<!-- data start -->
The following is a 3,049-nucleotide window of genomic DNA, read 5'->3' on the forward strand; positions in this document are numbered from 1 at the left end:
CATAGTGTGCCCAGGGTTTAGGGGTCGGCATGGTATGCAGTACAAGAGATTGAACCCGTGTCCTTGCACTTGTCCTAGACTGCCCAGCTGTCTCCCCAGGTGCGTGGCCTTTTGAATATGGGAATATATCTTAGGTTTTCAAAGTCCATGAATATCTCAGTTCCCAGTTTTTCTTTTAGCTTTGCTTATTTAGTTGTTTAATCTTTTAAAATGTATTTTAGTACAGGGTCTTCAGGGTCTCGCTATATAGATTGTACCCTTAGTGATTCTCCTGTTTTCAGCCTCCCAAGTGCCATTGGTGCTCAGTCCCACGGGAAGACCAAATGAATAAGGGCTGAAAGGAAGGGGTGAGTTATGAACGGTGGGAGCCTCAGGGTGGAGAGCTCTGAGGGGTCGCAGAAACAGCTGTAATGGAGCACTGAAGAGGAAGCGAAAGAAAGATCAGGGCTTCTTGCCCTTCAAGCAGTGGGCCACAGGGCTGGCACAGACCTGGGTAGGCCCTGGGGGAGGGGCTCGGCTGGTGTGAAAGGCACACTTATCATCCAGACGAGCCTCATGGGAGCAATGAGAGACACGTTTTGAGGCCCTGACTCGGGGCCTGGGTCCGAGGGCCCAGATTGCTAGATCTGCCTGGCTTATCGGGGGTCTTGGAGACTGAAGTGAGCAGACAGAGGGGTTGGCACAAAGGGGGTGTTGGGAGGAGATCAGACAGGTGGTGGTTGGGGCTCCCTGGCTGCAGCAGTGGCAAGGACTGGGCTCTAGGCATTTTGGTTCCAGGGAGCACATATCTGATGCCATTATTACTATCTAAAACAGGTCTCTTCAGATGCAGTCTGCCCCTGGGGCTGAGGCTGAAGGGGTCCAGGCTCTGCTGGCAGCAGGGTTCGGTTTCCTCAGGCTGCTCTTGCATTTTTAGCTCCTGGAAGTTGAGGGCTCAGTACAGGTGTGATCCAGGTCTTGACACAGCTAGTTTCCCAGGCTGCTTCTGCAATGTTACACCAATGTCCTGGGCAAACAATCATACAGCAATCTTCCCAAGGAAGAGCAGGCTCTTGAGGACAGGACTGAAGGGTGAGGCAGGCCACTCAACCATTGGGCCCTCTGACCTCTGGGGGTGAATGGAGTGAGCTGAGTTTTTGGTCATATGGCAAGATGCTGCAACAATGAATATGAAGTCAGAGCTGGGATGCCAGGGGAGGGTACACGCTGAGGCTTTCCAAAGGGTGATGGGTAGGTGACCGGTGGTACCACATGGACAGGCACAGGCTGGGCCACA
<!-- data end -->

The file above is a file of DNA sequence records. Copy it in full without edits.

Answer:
The following is a 3,049-nucleotide window of genomic DNA, read 5'->3' on the forward strand; positions in this document are numbered from 1 at the left end:
CATAGTGTGCCCAGGGTTTAGGGGTCGGCATGGTATGCAGTACAAGAGATTGAACCCGTGTCCTTGCACTTGTCCTAGACTGCCCAGCTGTCTCCCCAGGTGCGTGGCCTTTTGAATATGGGAATATATCTTAGGTTTTCAAAGTCCATGAATATCTCAGTTCCCAGTTTTTCTTTTAGCTTTGCTTATTTAGTTGTTTAATCTTTTAAAATGTATTTTAGTACAGGGTCTTCAGGGTCTCGCTATATAGATTGTACCCTTAGTGATTCTCCTGTTTTCAGCCTCCCAAGTGCCATTGGTGCTCAGTCCCACGGGAAGACCAAATGAATAAGGGCTGAAAGGAAGGGGTGAGTTATGAACGGTGGGAGCCTCAGGGTGGAGAGCTCTGAGGGGTCGCAGAAACAGCTGTAATGGAGCACTGAAGAGGAAGCGAAAGAAAGATCAGGGCTTCTTGCCCTTCAAGCAGTGGGCCACAGGGCTGGCACAGACCTGGGTAGGCCCTGGGGGAGGGGCTCGGCTGGTGTGAAAGGCACACTTATCATCCAGACGAGCCTCATGGGAGCAATGAGAGACACGTTTTGAGGCCCTGACTCGGGGCCTGGGTCCGAGGGCCCAGATTGCTAGATCTGCCTGGCTTATCGGGGGTCTTGGAGACTGAAGTGAGCAGACAGAGGGGTTGGCACAAAGGGGGTGTTGGGAGGAGATCAGACAGGTGGTGGTTGGGGCTCCCTGGCTGCAGCAGTGGCAAGGACTGGGCTCTAGGCATTTTGGTTCCAGGGAGCACATATCTGATGCCATTATTACTATCTAAAACAGGTCTCTTCAGATGCAGTCTGCCCCTGGGGCTGAGGCTGAAGGGGTCCAGGCTCTGCTGGCAGCAGGGTTCGGTTTCCTCAGGCTGCTCTTGCATTTTTAGCTCCTGGAAGTTGAGGGCTCAGTACAGGTGTGATCCAGGTCTTGACACAGCTAGTTTCCCAGGCTGCTTCTGCAATGTTACACCAATGTCCTGGGCAAACAATCATACAGCAATCTTCCCAAGGAAGAGCAGGCTCTTGAGGACAGGACTGAAGGGTGAGGCAGGCCACTCAACCATTGGGCCCTCTGACCTCTGGGGGTGAATGGAGTGAGCTGAGTTTTTGGTCATATGGCAAGATGCTGCAACAATGAATATGAAGTCAGAGCTGGGATGCCAGGGGAGGGTACACGCTGAGGCTTTCCAAAGGGTGATGGGTAGGTGACCGGTGGTACCACATGGACAGGCACAGGCTGGGCCACA